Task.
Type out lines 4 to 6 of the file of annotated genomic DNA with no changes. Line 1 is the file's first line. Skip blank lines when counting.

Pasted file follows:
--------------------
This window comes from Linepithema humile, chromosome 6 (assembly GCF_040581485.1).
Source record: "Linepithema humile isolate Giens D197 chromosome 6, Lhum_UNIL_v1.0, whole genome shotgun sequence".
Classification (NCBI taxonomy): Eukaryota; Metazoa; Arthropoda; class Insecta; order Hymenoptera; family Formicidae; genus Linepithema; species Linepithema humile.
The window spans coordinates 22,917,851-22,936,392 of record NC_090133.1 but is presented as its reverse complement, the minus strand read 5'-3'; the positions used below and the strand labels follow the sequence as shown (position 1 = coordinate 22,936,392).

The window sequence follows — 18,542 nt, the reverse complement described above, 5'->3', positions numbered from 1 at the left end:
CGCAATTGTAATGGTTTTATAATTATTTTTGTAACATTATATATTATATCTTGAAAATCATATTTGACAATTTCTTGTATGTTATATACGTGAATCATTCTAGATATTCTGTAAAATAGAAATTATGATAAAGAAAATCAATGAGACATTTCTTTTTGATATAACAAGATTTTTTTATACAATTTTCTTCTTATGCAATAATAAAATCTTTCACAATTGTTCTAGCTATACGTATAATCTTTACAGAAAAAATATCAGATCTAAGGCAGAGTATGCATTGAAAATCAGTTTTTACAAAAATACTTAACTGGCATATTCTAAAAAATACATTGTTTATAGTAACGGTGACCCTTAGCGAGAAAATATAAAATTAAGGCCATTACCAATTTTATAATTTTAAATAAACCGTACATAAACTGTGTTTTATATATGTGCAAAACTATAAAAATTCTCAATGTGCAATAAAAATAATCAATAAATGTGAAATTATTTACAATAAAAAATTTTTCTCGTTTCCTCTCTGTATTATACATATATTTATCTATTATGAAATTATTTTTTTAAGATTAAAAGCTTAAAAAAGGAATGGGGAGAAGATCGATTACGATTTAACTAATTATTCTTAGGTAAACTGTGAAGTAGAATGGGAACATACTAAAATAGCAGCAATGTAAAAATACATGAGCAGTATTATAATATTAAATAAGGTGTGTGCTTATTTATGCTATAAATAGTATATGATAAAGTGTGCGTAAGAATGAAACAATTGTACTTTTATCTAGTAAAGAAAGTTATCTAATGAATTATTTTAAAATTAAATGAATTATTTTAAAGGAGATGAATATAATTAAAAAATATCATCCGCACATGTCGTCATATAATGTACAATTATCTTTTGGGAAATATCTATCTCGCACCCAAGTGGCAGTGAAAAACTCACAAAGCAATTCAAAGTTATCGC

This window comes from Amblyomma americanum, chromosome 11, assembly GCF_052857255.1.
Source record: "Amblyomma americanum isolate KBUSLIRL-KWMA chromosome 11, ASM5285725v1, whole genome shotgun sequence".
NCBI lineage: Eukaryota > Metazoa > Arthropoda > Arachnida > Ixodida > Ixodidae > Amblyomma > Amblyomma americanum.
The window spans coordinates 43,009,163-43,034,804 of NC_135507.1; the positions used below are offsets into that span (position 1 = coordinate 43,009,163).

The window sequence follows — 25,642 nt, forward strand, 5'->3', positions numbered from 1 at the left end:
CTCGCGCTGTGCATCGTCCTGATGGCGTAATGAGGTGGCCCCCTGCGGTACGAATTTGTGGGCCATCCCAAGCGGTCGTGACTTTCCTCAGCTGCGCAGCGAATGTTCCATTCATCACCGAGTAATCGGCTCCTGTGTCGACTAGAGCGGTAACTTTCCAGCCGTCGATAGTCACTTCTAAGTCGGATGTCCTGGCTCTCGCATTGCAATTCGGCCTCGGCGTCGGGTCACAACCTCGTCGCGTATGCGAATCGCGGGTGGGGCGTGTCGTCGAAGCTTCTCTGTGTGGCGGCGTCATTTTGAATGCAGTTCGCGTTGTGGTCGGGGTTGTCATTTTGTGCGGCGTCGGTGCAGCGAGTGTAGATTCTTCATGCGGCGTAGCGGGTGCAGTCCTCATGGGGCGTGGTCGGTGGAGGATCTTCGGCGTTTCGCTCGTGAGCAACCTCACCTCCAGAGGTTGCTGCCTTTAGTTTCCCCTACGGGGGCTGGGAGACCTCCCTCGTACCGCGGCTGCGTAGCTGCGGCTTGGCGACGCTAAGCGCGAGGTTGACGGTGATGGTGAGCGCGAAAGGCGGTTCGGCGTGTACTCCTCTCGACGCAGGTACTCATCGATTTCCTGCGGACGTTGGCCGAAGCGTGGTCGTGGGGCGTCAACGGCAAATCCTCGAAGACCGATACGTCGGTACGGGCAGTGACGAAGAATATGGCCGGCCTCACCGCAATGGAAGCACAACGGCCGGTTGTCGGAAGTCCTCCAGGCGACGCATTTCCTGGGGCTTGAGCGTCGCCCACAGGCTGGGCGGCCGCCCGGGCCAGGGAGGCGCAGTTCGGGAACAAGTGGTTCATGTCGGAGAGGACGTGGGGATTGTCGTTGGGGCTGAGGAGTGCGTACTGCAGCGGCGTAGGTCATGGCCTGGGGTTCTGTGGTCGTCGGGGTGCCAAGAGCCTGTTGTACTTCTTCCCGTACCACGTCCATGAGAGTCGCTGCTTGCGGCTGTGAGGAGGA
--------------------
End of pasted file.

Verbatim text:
The window spans coordinates 22,917,851-22,936,392 of record NC_090133.1 but is presented as its reverse complement, the minus strand read 5'-3'; the positions used below and the strand labels follow the sequence as shown (position 1 = coordinate 22,936,392).

The window sequence follows — 18,542 nt, the reverse complement described above, 5'->3', positions numbered from 1 at the left end:
CGCAATTGTAATGGTTTTATAATTATTTTTGTAACATTATATATTATATCTTGAAAATCATATTTGACAATTTCTTGTATGTTATATACGTGAATCATTCTAGATATTCTGTAAAATAGAAATTATGATAAAGAAAATCAATGAGACATTTCTTTTTGATATAACAAGATTTTTTTATACAATTTTCTTCTTATGCAATAATAAAATCTTTCACAATTGTTCTAGCTATACGTATAATCTTTACAGAAAAAATATCAGATCTAAGGCAGAGTATGCATTGAAAATCAGTTTTTACAAAAATACTTAACTGGCATATTCTAAAAAATACATTGTTTATAGTAACGGTGACCCTTAGCGAGAAAATATAAAATTAAGGCCATTACCAATTTTATAATTTTAAATAAACCGTACATAAACTGTGTTTTATATATGTGCAAAACTATAAAAATTCTCAATGTGCAATAAAAATAATCAATAAATGTGAAATTATTTACAATAAAAAATTTTTCTCGTTTCCTCTCTGTATTATACATATATTTATCTATTATGAAATTATTTTTTTAAGATTAAAAGCTTAAAAAAGGAATGGGGAGAAGATCGATTACGATTTAACTAATTATTCTTAGGTAAACTGTGAAGTAGAATGGGAACATACTAAAATAGCAGCAATGTAAAAATACATGAGCAGTATTATAATATTAAATAAGGTGTGTGCTTATTTATGCTATAAATAGTATATGATAAAGTGTGCGTAAGAATGAAACAATTGTACTTTTATCTAGTAAAGAAAGTTATCTAATGAATTATTTTAAAATTAAATGAATTATTTTAAAGGAGATGAATATAATTAAAAAATATCATCCGCACATGTCGTCATATAATGTACAATTATCTTTTGGGAAATATCTATCTCGCACCCAAGTGGCAGTGAAAAACTCACAAAGCAATTCAAAGTTATCGC